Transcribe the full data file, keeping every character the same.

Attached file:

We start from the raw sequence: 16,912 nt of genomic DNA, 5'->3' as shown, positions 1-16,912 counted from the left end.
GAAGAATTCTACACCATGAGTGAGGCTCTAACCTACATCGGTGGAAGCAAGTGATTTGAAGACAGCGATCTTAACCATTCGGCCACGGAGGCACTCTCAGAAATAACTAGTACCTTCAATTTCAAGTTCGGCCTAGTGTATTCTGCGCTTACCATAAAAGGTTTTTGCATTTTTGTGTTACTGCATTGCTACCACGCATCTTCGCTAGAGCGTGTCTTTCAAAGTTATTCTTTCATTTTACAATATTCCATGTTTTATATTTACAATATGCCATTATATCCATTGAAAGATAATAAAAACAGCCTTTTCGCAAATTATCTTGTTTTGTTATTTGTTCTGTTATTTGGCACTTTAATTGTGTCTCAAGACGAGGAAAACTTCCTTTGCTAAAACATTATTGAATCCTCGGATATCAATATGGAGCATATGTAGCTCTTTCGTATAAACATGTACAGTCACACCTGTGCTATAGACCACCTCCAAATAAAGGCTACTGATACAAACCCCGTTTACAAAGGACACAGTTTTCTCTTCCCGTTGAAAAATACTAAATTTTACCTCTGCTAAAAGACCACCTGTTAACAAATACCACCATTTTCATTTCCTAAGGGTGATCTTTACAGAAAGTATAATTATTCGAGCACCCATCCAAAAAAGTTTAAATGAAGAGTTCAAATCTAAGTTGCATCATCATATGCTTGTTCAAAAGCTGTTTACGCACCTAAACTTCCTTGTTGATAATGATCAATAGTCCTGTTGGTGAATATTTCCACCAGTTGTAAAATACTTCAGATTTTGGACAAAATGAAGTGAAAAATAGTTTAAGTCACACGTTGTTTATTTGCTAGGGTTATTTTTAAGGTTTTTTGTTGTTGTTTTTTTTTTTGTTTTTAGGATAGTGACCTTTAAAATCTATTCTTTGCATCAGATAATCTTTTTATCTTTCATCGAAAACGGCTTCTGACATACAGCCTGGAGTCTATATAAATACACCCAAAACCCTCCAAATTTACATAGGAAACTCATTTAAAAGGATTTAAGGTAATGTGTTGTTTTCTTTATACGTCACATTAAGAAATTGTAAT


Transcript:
We start from the raw sequence: 16,912 nt of genomic DNA, 5'->3' as shown, positions 1-16,912 counted from the left end.
GAAGAATTCTACACCATGAGTGAGGCTCTAACCTACATCGGTGGAAGCAAGTGATTTGAAGACAGCGATCTTAACCATTCGGCCACGGAGGCACTCTCAGAAATAACTAGTACCTTCAATTTCAAGTTCGGCCTAGTGTATTCTGCGCTTACCATAAAAGGTTTTTGCATTTTTGTGTTACTGCATTGCTACCACGCATCTTCGCTAGAGCGTGTCTTTCAAAGTTATTCTTTCATTTTACAATATTCCATGTTTTATATTTACAATATGCCATTATATCCATTGAAAGATAATAAAAACAGCCTTTTCGCAAATTATCTTGTTTTGTTATTTGTTCTGTTATTTGGCACTTTAATTGTGTCTCAAGACGAGGAAAACTTCCTTTGCTAAAACATTATTGAATCCTCGGATATCAATATGGAGCATATGTAGCTCTTTCGTATAAACATGTACAGTCACACCTGTGCTATAGACCACCTCCAAATAAAGGCTACTGATACAAACCCCGTTTACAAAGGACACAGTTTTCTCTTCCCGTTGAAAAATACTAAATTTTACCTCTGCTAAAAGACCACCTGTTAACAAATACCACCATTTTCATTTCCTAAGGGTGATCTTTACAGAAAGTATAATTATTCGAGCACCCATCCAAAAAAGTTTAAATGAAGAGTTCAAATCTAAGTTGCATCATCATATGCTTGTTCAAAAGCTGTTTACGCACCTAAACTTCCTTGTTGATAATGATCAATAGTCCTGTTGGTGAATATTTCCACCAGTTGTAAAATACTTCAGATTTTGGACAAAATGAAGTGAAAAATAGTTTAAGTCACACGTTGTTTATTTGCTAGGGTTATTTTTAAGGTTTTTTGTTGTTGTTTTTTTTTTTGTTTTTAGGATAGTGACCTTTAAAATCTATTCTTTGCATCAGATAATCTTTTTATCTTTCATCGAAAACGGCTTCTGACATACAGCCTGGAGTCTATATAAATACACCCAAAACCCTCCAAATTTACATAGGAAACTCATTTAAAAGGATTTAAGGTAATGTGTTGTTTTCTTTATACGTCACATTAAGAAATTGTAAT